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Open source education for lifelong learners | Opensource.com
Open source education for lifelong learners
In the world of the Internet, where everything is so easily available, it seems like all technology is a benefit to online learners. For those who aren't able to use the available traditional resources for various reasons, open source technology specifically is a huge boon. Let me share my seven-year journey of using open source and how it helped me add more value to both my personal and professional lives.
First step towards an open source world: MIT Open Course Ware
In 2006, one of my seniors told me about MIT Open Course Ware. I was researching the development of a safe pathway for the vehicles carrying harmful chemicals through a highly dense area. In this context, there was a need to understand certain aspects of urban planning and logistics. As I was studying at university, it was difficult to find the right materials explaining things on a basic level. MIT Open Course Ware provided valuable insights and, for the first time, introduced me towards the open source world.
My serious engagement with Open Course Ware started in late 2007. We were a team of 3 engineers involved in Jerusalem 2050, a competition organized by the School of Planning & Architecture at MIT. In this competition, we had to imagine the problems that the city of Jerusalem might face in the year 2050 and then present solutions to resolve them. At that point, we didn't know much about city planning, public policy, and other similar subjects.
To prepare, I studied few urban planning classes on the Open Course Ware website. It helped me to understand key aspects mandatory for cities to function in effective manners. Using this knowledge, we suggested a nine point strategic solution as our entry into the competition. We touched upon issues like security, infrastructure, education, as well as suggestions on resolving ongoing conflicts among different communities. Though we did not win, this opportunity made the Open Course Ware website one of my favorite places to discover new knowledge.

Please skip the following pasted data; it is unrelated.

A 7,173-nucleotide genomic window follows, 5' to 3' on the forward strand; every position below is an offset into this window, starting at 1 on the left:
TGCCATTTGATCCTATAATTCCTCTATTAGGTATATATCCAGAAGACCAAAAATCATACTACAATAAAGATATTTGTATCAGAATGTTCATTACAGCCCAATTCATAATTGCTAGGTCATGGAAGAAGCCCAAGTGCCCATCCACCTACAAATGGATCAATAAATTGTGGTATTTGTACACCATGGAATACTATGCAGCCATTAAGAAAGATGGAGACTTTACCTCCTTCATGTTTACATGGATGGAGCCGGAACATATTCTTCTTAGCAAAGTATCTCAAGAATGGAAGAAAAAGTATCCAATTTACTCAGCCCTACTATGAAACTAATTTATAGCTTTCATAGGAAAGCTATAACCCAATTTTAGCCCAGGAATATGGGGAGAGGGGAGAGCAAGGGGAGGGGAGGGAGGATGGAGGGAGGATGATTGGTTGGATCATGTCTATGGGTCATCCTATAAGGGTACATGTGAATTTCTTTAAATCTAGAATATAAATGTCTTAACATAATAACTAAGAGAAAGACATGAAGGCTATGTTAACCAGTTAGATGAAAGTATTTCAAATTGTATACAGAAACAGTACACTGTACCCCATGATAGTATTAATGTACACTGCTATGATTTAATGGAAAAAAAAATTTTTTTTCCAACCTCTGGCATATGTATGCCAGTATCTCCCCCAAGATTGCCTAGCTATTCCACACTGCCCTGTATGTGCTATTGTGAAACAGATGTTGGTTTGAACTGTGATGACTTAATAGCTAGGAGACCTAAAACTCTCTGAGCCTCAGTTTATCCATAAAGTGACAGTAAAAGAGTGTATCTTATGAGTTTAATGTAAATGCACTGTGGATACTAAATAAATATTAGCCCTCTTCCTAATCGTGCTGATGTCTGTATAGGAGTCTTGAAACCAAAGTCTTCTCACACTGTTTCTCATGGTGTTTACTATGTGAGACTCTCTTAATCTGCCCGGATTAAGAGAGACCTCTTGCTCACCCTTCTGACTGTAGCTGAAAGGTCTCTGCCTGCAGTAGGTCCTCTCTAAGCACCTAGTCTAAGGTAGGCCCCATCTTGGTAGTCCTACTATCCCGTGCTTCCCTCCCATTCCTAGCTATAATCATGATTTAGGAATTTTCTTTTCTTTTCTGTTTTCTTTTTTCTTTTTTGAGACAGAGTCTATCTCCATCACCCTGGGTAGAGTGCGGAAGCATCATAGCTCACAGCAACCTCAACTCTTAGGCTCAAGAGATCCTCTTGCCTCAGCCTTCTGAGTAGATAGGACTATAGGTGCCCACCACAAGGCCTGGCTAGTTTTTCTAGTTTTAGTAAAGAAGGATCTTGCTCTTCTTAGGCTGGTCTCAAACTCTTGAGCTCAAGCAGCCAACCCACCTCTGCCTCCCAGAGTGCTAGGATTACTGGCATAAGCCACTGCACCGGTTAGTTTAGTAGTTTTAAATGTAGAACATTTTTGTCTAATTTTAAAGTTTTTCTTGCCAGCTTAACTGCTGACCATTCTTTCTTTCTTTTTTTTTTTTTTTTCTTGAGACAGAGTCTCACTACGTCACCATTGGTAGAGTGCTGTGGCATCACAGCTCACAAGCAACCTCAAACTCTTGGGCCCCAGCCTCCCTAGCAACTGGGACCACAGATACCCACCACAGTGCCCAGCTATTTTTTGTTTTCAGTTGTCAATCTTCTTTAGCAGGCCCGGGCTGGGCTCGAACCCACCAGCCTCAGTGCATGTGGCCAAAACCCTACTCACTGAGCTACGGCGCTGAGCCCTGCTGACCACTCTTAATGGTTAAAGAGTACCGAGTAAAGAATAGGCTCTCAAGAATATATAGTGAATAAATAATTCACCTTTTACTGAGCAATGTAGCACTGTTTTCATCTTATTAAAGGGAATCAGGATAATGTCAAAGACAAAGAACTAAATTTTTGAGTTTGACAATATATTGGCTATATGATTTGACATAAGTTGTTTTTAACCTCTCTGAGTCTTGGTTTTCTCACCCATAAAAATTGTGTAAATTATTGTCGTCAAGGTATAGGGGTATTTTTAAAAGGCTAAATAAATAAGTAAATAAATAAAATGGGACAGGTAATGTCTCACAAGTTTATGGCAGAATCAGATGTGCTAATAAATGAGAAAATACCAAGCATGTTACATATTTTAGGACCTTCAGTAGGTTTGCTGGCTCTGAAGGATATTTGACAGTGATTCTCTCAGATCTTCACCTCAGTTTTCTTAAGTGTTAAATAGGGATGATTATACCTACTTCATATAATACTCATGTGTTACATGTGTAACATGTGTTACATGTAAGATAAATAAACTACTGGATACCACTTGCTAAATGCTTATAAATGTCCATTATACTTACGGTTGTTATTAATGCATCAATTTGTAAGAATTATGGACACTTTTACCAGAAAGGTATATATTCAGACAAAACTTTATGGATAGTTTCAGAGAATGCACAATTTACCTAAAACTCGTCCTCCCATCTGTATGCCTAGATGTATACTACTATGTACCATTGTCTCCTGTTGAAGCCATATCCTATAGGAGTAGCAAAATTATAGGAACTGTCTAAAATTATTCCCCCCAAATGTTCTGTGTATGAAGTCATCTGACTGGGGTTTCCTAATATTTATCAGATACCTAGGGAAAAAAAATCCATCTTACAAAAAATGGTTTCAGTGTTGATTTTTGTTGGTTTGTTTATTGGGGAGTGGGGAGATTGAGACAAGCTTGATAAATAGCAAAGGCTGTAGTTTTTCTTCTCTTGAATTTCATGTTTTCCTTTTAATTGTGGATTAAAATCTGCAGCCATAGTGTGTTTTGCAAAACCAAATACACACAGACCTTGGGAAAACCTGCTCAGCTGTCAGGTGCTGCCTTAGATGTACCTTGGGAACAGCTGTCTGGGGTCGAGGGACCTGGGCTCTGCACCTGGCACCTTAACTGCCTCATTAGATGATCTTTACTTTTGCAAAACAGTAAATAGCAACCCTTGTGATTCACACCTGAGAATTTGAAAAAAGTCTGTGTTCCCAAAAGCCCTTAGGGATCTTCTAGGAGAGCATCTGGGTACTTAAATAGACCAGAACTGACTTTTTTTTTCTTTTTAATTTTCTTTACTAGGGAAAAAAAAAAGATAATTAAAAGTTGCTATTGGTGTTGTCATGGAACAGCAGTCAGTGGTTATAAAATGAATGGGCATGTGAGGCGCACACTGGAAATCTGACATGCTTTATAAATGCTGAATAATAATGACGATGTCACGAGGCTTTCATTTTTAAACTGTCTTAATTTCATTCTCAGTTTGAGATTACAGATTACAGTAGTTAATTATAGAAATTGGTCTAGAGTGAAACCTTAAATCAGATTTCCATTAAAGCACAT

Lack of resources? No problem
I did not realize the importance of open source materials until I started my project "Envisioning 21st century global manager" and faced both financial and resources difficulties. I relocated to my hometown to reduce expenses and was left with only with my ambition, computer, and Internet, as well as lots of open source materials for fulfilling my objective. It was March of 2012. Today, after 2 years of hard work on this project and using many open source resources, I've finished my project. Here are some of the tools that helped me:
As part of my project, I took many courses and applied the knowledge toward different real world situations. Along with MIT Open Course Ware, I found valuable online classes at the Open Education Consortium, Open Yale Courses through Yale University, and the Open Learning Initiative through Carnegie Mellon University.
I have studied courses like Global Strategy and Organization from MIT OCW, Islamic Societies in Middle East and Africa from University of Notre Dame, and An Introduction to International Trade Negotiations from University of Korea. Clearly, if the knowledge was not so openly available, I would not be able to pursue my ambitious project and share alternative learning paths with the rest of the world.
As part of my project, I wanted to study some foreign languages. I was living in a small town with no language schools to nearby. With no help in sight, I once again turned to many of the open source education resources, including publicly listed website and radio broadcasters. Using the language courses, I got many prominent links to find the best available resources, tested them, and then fit them into my own style of learning. This was a big experiment for me, but with so many resources available, I was able to find something that worked well and helped me learn effectively, in a fun way.
Whether it was Deutsche Welle for German, the Russian Language Institute for Russian, or NHK Radio International for Japanese, I was able to find free and open resources for learning languages. This method does require lot of dedication and practice, but for the first time, I realized that there is an abundant source of information available over the Internet. You just need to find it and then dedicate yourself to using it.